When my mother was dying, her 14-year old Himalayan Cat, JuJu, didn’t leave her bedside except to nibble on his dinner and use the litter box. We think he knew what was happening. He was tender and patient and quiet. What’s more, he was uncharacteristically tender and receptive to the rest of us, whom he usually turned his nose up at. It was as though he was feeling the pain right along with us. He seemed smart enough to know that it’s a little easier if you don’t have to go through the loss of a loved one all by yourself.
I hate ‘em, you hate ‘em, your pet hates ‘em. That’s a lot of negativity to throw out unto the world. But hey, fleas suck! Here are some basic tips to help deal with this persistent critter. One general rule of thumb is that the more healthy your pet is, the less likely that you will have a severe infestation of fleas. A parasite will usually seek out weaker animals because they have a lower ability to combat their presence. The most important immune building tool that you can give to any living creature is a good diet.
Picture a beautiful Summer day, enjoying the outdoors with your pets. Perhaps you’re kicking back on the porch while Fido takes a nap in a shady bed of grass, or playing fetch in-between walks around the neighborhood. Even better, imagine that shady bed of grass is green and plush, free of prickers, Dandelions, Creeping Charlie and Crab Weeds. Sounds great, right? It’s tempting to do whatever it takes to create that green Utopia we call our yard.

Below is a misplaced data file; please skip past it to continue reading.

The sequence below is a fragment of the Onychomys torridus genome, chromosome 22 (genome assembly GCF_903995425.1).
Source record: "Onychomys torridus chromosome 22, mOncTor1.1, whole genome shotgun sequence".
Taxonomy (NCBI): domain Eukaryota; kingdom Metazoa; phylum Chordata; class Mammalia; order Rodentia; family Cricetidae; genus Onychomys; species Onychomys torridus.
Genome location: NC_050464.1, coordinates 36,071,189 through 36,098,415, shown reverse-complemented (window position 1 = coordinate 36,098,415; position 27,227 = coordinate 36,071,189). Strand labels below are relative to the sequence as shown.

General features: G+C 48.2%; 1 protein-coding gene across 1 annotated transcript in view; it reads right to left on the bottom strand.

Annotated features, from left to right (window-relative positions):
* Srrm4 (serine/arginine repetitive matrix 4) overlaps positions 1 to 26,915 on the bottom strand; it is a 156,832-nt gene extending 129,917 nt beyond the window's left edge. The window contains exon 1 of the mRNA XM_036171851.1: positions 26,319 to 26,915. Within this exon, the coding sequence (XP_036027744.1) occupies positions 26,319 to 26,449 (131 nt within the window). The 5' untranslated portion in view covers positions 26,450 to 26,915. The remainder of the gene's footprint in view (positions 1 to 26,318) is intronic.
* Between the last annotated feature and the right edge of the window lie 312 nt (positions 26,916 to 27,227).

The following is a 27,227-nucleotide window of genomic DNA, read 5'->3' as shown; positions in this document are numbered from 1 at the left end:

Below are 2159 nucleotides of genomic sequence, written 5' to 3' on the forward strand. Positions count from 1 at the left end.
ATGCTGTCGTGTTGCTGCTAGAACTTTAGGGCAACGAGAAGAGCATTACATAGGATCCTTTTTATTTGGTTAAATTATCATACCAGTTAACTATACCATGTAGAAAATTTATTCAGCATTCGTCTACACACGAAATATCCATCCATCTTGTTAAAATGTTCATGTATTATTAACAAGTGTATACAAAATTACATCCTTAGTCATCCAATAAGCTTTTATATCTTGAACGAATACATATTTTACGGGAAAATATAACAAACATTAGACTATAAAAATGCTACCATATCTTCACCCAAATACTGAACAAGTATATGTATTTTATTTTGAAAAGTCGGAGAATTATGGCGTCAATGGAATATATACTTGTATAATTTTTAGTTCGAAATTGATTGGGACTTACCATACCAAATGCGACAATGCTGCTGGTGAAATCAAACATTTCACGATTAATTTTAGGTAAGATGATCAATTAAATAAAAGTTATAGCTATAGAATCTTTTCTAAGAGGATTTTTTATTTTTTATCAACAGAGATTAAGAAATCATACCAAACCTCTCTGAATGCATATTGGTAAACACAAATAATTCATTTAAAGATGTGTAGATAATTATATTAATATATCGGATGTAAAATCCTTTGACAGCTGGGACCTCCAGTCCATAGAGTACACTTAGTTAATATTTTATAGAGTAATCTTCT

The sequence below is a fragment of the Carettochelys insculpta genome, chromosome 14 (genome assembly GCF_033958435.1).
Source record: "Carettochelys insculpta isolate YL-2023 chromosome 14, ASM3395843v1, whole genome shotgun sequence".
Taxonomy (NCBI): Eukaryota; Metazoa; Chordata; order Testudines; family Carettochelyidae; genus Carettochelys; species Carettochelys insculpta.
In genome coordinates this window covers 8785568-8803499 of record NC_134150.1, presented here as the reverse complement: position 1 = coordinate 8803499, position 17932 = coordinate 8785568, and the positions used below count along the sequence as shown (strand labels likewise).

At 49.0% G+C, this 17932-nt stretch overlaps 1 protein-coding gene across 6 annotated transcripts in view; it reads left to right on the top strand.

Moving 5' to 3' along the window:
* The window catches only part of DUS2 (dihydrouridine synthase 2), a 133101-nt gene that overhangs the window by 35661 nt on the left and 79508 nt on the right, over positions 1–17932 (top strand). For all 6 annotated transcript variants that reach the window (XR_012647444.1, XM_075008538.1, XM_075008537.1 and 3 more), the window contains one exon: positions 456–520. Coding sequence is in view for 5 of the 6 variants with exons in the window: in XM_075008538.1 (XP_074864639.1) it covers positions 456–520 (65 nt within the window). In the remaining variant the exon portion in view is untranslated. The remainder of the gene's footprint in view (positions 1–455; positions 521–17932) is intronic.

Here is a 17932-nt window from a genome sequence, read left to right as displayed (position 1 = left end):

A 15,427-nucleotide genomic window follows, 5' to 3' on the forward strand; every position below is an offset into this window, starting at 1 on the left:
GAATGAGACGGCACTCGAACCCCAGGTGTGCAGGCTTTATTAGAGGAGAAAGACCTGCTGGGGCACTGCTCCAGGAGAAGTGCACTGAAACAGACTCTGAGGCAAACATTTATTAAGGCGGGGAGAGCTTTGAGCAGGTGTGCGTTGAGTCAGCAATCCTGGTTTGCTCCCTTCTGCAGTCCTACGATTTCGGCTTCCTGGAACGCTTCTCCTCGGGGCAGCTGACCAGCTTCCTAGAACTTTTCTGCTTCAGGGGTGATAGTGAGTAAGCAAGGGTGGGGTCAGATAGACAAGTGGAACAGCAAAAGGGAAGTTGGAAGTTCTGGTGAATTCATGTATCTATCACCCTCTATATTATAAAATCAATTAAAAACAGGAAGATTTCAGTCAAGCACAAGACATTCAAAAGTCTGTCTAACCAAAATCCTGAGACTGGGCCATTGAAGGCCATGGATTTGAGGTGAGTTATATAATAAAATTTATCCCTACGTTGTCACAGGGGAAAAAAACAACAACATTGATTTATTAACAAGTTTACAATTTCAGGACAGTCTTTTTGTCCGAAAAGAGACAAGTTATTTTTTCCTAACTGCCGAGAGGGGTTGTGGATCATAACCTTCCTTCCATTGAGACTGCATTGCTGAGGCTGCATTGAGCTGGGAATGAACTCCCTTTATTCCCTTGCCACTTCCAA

So you want to take Fido and Fluffy on a road trip this summer but are worried about the barky, meowy, barfy consequences. Well fear not as these tips are sure to make your vacation a much more enjoyable experience for you and your furry friend. The most important thing to consider is, does your pet actually enjoy traveling in the car?
Dogs eat the darndest things. Garbage, shoes, homework, dirty diapers – things that would put you and I in the hospital. And yet, despite the seemingly ironclad canine digestive system, one of our favorite aphrodisiacs and antioxidants can be deadly to a dog. If you are someone who pays even the slightest attention to the health and well-being of your companion animals you probably already know that dogs cannot eat chocolate. But have you ever wondered why chocolate can be so dangerous for dogs when it’s so heavenly for us?